Mr Shrubb said Devon Partnership Trust quite rightly raised concerns about mortality in its older people’s services and they were rounded on by the CQC. Despite being a brave thing to do, Mr Shrubb said that there are organisations that “have attempted to blow the whistle and paid a really heavy price”.
‘Organisations have attempted to blow the whistle and paid a really heavy price’
Dr Fielden added to this by pointing to a long tradition in the NHS of telling people what they want to hear. He stressed the consequences of this approach was that “a toxic pace-setting leadership culture has been created [which] fundamentally has to change”.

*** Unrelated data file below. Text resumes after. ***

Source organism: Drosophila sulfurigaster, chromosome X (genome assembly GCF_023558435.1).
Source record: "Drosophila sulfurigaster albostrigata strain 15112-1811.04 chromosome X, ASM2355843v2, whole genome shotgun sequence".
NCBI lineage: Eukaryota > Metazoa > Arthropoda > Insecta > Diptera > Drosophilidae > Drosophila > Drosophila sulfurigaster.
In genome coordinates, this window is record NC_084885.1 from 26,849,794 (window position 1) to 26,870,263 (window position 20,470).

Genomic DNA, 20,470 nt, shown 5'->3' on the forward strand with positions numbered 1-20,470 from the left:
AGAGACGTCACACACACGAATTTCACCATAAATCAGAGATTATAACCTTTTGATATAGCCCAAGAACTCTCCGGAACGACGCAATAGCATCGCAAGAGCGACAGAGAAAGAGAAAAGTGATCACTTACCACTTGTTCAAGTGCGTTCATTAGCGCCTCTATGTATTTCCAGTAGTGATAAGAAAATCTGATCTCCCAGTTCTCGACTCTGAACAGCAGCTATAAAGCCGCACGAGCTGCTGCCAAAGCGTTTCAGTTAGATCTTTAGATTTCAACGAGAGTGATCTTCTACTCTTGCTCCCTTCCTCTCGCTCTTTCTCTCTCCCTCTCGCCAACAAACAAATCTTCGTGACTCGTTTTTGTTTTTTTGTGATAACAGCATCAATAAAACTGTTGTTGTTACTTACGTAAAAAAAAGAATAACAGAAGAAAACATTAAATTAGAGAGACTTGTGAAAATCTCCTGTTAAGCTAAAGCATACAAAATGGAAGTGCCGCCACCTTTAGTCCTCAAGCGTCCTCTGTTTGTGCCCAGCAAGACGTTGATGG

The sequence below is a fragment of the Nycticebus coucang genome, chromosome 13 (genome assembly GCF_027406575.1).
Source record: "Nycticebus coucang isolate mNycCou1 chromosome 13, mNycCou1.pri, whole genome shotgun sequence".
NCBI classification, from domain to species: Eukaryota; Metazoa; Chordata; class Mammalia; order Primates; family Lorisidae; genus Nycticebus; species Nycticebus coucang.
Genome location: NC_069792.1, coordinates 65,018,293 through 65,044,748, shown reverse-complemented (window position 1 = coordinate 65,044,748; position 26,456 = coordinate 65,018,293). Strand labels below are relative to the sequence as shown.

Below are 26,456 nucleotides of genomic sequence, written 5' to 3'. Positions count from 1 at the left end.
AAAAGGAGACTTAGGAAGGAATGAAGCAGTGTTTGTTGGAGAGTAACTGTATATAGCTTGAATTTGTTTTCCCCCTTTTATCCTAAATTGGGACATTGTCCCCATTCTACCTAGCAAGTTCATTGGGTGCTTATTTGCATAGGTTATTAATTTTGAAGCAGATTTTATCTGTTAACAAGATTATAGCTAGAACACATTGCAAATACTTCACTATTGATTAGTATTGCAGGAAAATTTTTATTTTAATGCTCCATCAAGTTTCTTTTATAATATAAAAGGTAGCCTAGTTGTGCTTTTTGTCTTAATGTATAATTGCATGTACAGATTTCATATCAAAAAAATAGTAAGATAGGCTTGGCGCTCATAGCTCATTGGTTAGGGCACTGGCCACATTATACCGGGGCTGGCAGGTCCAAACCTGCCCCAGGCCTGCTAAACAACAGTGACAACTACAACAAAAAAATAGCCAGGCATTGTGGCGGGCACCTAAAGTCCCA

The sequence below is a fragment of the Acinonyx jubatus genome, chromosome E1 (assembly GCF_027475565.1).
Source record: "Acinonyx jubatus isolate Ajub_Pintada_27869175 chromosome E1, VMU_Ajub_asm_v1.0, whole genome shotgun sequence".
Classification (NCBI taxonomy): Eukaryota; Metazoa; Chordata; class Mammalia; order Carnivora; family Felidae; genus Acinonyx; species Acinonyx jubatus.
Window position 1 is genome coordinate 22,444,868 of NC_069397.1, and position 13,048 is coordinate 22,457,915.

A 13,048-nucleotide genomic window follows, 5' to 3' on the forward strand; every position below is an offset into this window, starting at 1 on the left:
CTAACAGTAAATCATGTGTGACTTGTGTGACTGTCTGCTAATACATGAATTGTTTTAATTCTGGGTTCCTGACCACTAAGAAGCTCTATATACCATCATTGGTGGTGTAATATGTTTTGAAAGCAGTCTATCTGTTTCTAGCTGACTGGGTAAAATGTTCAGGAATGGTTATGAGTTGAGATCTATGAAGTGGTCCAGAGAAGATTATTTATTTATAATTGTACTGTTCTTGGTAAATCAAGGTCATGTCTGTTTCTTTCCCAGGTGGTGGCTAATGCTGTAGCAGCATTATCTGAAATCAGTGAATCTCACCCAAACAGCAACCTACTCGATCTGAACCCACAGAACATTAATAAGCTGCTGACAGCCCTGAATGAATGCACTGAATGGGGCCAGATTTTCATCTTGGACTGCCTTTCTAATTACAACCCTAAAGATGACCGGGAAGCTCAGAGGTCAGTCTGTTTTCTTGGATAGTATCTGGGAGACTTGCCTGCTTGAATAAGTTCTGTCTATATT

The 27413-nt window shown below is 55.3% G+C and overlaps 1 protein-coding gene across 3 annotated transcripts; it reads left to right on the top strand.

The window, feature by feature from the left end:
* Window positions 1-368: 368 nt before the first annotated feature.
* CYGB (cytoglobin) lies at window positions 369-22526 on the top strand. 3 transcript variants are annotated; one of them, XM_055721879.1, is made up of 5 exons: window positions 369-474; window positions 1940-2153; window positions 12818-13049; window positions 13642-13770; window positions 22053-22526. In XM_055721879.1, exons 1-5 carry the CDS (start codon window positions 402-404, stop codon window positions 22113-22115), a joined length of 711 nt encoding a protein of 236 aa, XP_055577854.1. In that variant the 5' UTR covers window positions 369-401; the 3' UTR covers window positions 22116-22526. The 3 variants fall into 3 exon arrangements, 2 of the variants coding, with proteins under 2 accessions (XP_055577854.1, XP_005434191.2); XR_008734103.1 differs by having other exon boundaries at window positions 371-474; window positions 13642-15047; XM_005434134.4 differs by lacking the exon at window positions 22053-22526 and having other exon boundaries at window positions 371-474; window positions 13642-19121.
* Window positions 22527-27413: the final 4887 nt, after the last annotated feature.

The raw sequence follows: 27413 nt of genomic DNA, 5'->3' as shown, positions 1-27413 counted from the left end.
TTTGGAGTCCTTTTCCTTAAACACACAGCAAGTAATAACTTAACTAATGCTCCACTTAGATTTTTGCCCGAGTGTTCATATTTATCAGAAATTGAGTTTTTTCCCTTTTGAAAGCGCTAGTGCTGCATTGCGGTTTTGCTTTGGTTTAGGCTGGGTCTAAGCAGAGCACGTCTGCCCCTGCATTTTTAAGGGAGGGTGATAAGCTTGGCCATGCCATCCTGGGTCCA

“A change is needed in how we train our leaders,” he continued.
Dr Hammond called this “the glitterisation of the NHS”. “The imperative for the Department of Health only to deliver good news to Downing Street means that we celebrate the brilliant stuff that we do but we are still in denial at every level of the service I would say about the bad stuff,” he alleged.
As a solution Dr Hammond suggested an HSJ Award for “whistleblower of the year”, celebrating people who raise concerns about patient safety and poor care. “In the US they have their own whistleblowing senate because they know its effective, far more effective than any regulators,” he added.
Alastair McLellan asked the chief executives on the panel whether they would be comfortable with Dr Hammond’s suggestion and whether they would be comfortable hailing whistleblowers as exemplars within their own organisations.